6. Blossom-end rot
A lack of calcium leads to the development of this disorder, which creates dark brown or black spots on the bottoms of immature fruits. Keep plants evenly watered to ensure a steady flow of calcium to the plant, especially while fruit is forming.
Seedlings that suddenly fall over and rot are most likely affected by damping-off. Prevent this problem by keeping the soil in which seedlings grow slightly dry and by not over watering.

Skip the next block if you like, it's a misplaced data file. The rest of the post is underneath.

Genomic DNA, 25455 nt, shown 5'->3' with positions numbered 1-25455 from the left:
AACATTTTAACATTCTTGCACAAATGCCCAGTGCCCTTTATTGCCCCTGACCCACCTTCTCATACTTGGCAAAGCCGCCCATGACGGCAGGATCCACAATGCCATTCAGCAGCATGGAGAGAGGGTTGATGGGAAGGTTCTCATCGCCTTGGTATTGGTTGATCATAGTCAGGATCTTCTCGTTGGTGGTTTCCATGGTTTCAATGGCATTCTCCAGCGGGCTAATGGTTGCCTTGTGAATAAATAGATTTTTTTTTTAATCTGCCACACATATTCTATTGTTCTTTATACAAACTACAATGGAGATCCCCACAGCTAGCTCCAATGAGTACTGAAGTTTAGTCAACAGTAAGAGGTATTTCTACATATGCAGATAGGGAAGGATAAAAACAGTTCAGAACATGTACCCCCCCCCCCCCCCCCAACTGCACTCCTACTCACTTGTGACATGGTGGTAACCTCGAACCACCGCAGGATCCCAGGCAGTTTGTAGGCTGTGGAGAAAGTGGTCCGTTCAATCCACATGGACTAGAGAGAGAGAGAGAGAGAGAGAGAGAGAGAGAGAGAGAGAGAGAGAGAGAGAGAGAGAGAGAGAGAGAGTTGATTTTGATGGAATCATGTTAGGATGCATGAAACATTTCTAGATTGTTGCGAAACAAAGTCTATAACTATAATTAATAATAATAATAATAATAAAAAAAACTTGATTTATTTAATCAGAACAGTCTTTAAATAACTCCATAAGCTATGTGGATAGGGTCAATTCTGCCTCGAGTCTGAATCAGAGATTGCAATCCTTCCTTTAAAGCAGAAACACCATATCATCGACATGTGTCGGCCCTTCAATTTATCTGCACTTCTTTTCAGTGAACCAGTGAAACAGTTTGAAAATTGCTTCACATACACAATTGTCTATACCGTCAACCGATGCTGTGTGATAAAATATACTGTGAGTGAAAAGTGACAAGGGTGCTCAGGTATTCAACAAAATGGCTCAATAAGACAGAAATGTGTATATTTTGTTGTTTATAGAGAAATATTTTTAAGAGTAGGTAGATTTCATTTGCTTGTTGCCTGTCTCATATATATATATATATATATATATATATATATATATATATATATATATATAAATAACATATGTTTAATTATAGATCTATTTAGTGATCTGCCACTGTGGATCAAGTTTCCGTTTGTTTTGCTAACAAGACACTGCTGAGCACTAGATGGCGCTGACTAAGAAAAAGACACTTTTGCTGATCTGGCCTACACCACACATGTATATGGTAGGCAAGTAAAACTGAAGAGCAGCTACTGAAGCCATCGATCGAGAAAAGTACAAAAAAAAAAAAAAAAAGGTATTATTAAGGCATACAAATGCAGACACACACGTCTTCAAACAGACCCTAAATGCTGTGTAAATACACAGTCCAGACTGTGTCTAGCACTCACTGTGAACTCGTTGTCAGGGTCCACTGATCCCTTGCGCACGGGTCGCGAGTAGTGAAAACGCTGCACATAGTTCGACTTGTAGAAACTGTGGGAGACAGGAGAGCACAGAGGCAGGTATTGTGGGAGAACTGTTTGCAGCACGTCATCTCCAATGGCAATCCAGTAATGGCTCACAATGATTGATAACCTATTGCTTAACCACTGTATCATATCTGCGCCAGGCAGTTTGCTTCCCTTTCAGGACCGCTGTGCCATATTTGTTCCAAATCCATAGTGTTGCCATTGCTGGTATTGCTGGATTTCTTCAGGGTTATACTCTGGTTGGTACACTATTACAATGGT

8. Bacterial spot
This bacterial disease causes purplish gray spots on upper sides of leaves and raised ones on the backs of leaves. Pull up and dispose of infected plants.
Mosaic is the most serious viral disease for peppers. Leaves become narrow and thickened, and they appear stringy. Pull and dispose of severely affected plants.
10. Southern blight
This fungal disease is most common in warmer climates. Mulch with compost after planting peppers, and rotate plants to avoid planting peppers in the same plot 2 years in a row.